Oakland Yellowjackets Bicycling Club

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Newbie Corner with Michael Jacob

Things I Wish I Would Have Known About the San Francisco / Tiburon Route Before I Did it the First Time.

The Tiburon ride has a lot: If you've never cycled the Golden Gate Bridge, you have to do it at least once for the unique experience. For climbers, there's a stunning cinematic view if the day is clear. For the Lites and others who so choose, there's a sweet ferry ride across the Bay. OYJ cyclists riding Across the San Francisco Golden Gate Bridge

Three versions of the ride are Lite, Humane, and Intermediate/Advanced. But a lot of people prefer to some hybrid combination of the three.

  • The climb up Conzelman is a steep little sucker, so this is on the Intermediate/Advanced Route only. However, a lot of folks, including me, love the view from the Marin Headlands back over the bridge and city—on a clear day, it's a cinematic event that reminds you of any number of movies. And it's not that long a climb.
  • Only the Lite route calls for taking the ferry back to the City ... But in the past a lot folks like taking the Ferry, often after lunch at one of the outdoor cafes at the Tiburon ferry building. Some folks like to wait and then grab some of the gormet street fair at the farmers markets or cafes at the SF Ferry Building at the end of the trip.

For me, it works to follow out the Intermediate/Advanced route sheet but end it at the Ferry building. The Light sheet has the route from the SF Ferry back to the BART, if you need that.

San Francisco is always (or at least seems to be) 10 degrees colder than Oakland. And the Golden Gate Bridge is always (or at least it seems to be) the coldest and windiest place in the city. Unless it's scheduled to broil, I'll just about always bring a wind-jacket that I can later remove and stash.

OYJ cyclists riding through Marin on the Tiburon Route

San Francisco is a lesson in the necessity of paying attention to everything: especially the auto traffic, the pedestrians (especially the glassy eyed tourists), and the trolly and train tracks. I don't mean to thrash the glassy-eyed tourists, I've been one myself ... but you have to watch for people paying so much attention to the sights that they don't see you ...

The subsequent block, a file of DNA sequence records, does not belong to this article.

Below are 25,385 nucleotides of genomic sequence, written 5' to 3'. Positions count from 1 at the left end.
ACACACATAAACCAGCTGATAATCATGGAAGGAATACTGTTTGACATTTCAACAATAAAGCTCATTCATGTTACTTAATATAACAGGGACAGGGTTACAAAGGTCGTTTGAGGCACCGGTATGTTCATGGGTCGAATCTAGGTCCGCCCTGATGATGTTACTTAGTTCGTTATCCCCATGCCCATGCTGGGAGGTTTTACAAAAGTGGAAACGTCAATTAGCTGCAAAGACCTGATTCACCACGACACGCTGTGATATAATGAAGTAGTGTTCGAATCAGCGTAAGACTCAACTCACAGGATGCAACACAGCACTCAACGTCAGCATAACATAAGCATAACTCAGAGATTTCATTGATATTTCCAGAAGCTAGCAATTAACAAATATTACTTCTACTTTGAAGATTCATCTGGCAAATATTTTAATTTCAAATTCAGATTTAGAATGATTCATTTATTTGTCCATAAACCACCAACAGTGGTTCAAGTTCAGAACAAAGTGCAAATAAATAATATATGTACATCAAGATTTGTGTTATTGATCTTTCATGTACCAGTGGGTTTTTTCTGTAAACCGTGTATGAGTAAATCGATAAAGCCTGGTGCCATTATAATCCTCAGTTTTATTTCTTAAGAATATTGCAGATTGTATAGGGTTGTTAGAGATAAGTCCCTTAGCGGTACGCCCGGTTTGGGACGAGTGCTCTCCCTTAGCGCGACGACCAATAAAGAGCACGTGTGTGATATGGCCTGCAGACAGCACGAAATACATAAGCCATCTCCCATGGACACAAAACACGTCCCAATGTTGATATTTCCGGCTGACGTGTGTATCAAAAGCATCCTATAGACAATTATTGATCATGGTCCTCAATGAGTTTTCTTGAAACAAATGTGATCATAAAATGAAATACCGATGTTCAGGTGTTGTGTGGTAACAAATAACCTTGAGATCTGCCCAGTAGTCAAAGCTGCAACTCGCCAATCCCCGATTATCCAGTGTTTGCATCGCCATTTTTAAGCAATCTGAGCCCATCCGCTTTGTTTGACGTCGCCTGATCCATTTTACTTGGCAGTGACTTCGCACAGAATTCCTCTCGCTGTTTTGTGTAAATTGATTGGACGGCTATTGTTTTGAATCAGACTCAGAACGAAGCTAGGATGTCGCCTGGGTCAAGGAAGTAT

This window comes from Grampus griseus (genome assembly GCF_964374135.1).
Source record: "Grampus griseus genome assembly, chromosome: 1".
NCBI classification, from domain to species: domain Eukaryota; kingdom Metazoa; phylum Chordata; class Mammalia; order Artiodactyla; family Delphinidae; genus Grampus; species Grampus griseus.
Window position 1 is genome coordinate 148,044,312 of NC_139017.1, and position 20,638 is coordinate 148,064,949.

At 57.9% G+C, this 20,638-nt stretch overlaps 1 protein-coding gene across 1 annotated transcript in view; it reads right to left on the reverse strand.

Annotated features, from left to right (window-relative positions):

The rail tracks can be particularly troublesome in the City because so many of them are parallel to the street, so you can not only slip your wheels on the smooth steel, but you can get your wheel caught in the rut, which is a guaranteed fall. Stay away from tracks in the centers of the streets, and when you cross tracks, take them at as close to a right angle as you can, and with your bike straight up as you can ... that is, don't cross the tracks when you're leaning in the middle of a sharp turn if you can avoid it.

The route sheet points to the rest rooms in the Marina/Yacht harbor area as rest stops, but some folks prefer to stop at the giant Sports Basement a little further ahead, where they can use the restrooms, buy cycling refreshments ... heck, buy a water bottle or new jacket or a wheel if you want to.

The approach to the Golden Gate Bridge ... Cyclists take the ocean-side (West side of the bridge bikeway/walkway) I've not been on it since it's been re-opened, but if it's like what it used to be: you do a tight little circle, crossing under the bridge and circling around to a steep tiny small section on to the bridge itself ... At that place, you have to watch for clueless walkers and cyclists who couldn't or chose not to stay on their bikes going either up or down.

The bridge itself. Wow. The view and the experience is astonishing and so are the seemingly clueless pedestrians and tourist cyclists who are also interested primarily in the view and not in getting out of your way. Whatever chaos you find in the morning, multiply that by 10-fold if you return that way in the afternoon. The afternoon ride is an exercise of nerves ...

The Marin side of the bridge. This is where the routes splits ... the climbers go left up the Marin Headlands where we can stand with jaws agape for a while on the top, looking back over the bridge and the City...before looping back down to Sausalito. Those who don't climb Conzelman drop down to the right and sweep into Sausalito ... where you cruise along the waterfront.

Sausalito is your second lesson in on West Bay tourist season if the weather is nice. The street is narrow and will probably be loaded with cars, and bikes. Stay to the right, stay in the bike lane when you can. Sausalito is one of the few places I have more than once witnessed traffic cops issuing tickets to cylists who ride in the car lane, sometimes 3 abreast, blocking the cars behind.

Tiburon—is where some of the 1% live—up on the hill, anyway ... The Tiburon Ferry Building area has some pleasant outdoor cafes where you can watch your bikes and have a sandwich while waiting for the ferry. I like to the buy the ticket and confirm the time before I settle down. Some people prefer to wait until they get back to SF and...

When you get back to the city, some people like to go to the market at the SF Ferry Building ... huge, lots of shops and restaurants ... a couple of blocks from the BART...

For all the sights and variety ... from the Embarcadero past the wharf and the marina, the GG Bridge, the headlands, Sausalito, Tiberon and the ferry if you take it ... If these areas are not already your stomping grounds, this is an experience-rich and intense route ...


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